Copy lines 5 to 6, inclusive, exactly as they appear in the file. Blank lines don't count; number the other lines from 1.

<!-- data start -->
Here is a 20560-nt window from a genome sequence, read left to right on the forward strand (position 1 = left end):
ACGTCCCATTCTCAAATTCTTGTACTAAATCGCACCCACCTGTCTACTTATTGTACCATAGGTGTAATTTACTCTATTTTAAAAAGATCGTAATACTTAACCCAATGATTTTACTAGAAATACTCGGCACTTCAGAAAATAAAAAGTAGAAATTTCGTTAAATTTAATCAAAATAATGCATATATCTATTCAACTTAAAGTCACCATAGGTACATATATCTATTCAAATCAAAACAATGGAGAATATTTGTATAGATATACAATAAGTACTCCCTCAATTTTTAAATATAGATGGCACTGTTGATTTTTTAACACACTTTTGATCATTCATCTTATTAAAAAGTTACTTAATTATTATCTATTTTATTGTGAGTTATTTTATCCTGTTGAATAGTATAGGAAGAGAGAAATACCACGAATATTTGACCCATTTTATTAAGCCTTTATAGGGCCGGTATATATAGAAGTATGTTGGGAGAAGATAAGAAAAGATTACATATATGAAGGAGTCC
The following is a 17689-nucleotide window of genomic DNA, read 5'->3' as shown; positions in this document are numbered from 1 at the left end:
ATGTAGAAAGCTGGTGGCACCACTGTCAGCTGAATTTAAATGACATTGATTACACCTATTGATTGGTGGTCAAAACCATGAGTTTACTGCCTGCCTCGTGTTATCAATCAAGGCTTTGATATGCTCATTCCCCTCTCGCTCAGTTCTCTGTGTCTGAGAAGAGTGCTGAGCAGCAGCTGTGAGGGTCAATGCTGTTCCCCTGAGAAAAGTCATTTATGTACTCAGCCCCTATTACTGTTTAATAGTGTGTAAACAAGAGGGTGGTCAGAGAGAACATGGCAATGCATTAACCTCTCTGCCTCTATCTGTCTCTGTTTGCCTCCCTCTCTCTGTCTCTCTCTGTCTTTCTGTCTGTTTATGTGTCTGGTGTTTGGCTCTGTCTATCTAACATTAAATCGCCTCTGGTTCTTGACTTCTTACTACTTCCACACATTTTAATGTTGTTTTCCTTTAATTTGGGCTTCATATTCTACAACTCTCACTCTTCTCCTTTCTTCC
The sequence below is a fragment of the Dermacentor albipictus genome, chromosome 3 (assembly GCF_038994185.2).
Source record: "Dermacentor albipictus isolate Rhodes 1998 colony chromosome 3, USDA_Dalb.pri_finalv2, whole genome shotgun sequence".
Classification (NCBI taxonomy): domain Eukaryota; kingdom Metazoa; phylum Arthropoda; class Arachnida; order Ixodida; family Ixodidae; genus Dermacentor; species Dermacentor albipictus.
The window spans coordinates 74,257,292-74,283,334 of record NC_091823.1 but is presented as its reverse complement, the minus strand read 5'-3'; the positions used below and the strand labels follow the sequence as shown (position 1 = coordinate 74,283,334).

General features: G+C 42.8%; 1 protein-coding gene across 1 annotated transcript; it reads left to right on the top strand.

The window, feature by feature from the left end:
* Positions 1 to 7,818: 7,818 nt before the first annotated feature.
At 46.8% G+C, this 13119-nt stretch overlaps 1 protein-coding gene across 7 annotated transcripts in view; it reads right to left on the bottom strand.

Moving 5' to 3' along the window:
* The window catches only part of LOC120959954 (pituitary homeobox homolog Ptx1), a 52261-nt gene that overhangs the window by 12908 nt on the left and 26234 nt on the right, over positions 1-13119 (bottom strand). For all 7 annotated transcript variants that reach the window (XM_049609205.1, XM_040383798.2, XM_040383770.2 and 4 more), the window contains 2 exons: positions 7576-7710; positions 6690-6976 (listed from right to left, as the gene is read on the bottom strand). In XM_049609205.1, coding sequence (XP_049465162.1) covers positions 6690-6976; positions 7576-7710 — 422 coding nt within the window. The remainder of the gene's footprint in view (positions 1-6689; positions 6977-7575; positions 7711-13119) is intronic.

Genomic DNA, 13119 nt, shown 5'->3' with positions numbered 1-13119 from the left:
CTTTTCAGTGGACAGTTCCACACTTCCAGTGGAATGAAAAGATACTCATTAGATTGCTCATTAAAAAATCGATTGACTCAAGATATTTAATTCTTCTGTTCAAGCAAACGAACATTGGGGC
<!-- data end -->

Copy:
The sequence below is a fragment of the Dermacentor albipictus genome, chromosome 3 (assembly GCF_038994185.2).
Source record: "Dermacentor albipictus isolate Rhodes 1998 colony chromosome 3, USDA_Dalb.pri_finalv2, whole genome shotgun sequence".